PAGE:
For many years I worked with a global organization alongside colleagues from Latin America, Europe, and Asia. Among them, a sizable group from Japan.
Imagine what it’s like to play Pictionary with people from so many different cultures, especially from Asia — often a game within the game. We learned more about orienting for context during those play times than in many a business meeting.
We also learned about the philosophy of kaizen. This is a Japanese philosophy that focuses on continuous improvements in all aspects of life. Kaizen# is:
a daily activity, the purpose of which goes beyond simple productivity improvement.
It is also a process that, when done correctly, humanizes the workplace, eliminates overly hard work (“muri”), and teaches people how to perform experiments on their work using the scientific method and how to learn to spot and eliminate waste in business processes.
Micro productivity can lead to macro results when applied persistently and patiently
For example, exercising daily for shorter periods of time is better for our health than banking on rare weekend warrior expeditions and we should learn to pay attention to what works as we do it.
Jonah Peretti applied this very concept to experiment in the early days of BuzzFeed. As he says in a recent podcast with Re/Code#, in the early days they had this piece of code they used to track what content was doing well in various channels:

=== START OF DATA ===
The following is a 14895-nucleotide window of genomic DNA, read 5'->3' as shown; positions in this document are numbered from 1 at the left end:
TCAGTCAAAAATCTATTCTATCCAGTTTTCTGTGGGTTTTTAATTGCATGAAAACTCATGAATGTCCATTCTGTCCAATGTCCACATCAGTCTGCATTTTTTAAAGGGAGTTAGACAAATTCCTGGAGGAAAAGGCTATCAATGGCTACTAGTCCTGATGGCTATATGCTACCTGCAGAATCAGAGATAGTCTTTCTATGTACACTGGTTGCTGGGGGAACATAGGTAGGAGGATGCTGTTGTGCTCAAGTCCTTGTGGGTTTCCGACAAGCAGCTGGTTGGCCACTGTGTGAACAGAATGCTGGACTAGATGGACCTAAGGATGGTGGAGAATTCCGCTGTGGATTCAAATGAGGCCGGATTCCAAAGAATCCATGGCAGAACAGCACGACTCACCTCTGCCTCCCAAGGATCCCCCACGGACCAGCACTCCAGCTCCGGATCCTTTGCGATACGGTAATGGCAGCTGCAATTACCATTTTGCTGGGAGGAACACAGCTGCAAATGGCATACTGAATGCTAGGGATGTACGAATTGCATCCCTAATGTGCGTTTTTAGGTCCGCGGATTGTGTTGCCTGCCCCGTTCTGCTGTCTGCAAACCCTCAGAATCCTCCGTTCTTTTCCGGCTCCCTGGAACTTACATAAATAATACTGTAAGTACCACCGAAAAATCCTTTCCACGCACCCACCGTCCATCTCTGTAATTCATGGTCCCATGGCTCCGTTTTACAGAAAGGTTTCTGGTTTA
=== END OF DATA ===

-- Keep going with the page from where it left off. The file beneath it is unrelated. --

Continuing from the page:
at the time we were a pure tech company, we had some editorial people as test pilot and we tried out technologies that we would maybe pilot on other sites. We came very close to signing a deal with the Washington Post where we would power their site and we ended up not doing it because by the time the deal was closing we had grown so much that we said we should focus on growing BuzzFeed and not other publishers’ sites.
And here is where it gets interesting for micro steps toward what is BuzzFeed today:
We had this network, we had this little code that lived on a bunch of popular web sites and we would send them an alert when something started to become popular — the idea was a trend detection technology that any publisher could use — The Huffington Post used it, The New York Times used it, the Daily News used it, Fox News used it… we had a lot of the big publishers on the web used it.
It was based on this idea that you should not just look at what you are promoting, but also at how much traffic a piece of content is getting. You can promote a piece of content a lot, but if it’s not being shared and is not spreading, that’s not where you should focus.
That grew up a lot and part of the front page of BuzzFeed became all this content from other publishers. Once BuzzFeed started getting big then publishers started pulling the code.
Initial micro activity, where they paid attention to what was working and kept fine tuning it, led to creating a larger effect over time.
Small increments in use, many driven by early adopters, is a little bit how Twitter grew. Except for Twitter remained pretty much the same format at its seven year anniversary and still retains its character limitation.
Many successful sites started off as blogs and developed over time — audience interest on certain topics driving where to focus growth and services, honing voice and style for the medium, finding interesting content to share, and build upon.
Continuous improvement in the content and presentation also comes from focusing on people. During the program at the Bologna Business School we analyzed how BuzzFeed thinks about editorial strategy based on principles they shared in interviews:
- Shift in power – from news organization to editors
- Can’t trick people into sharing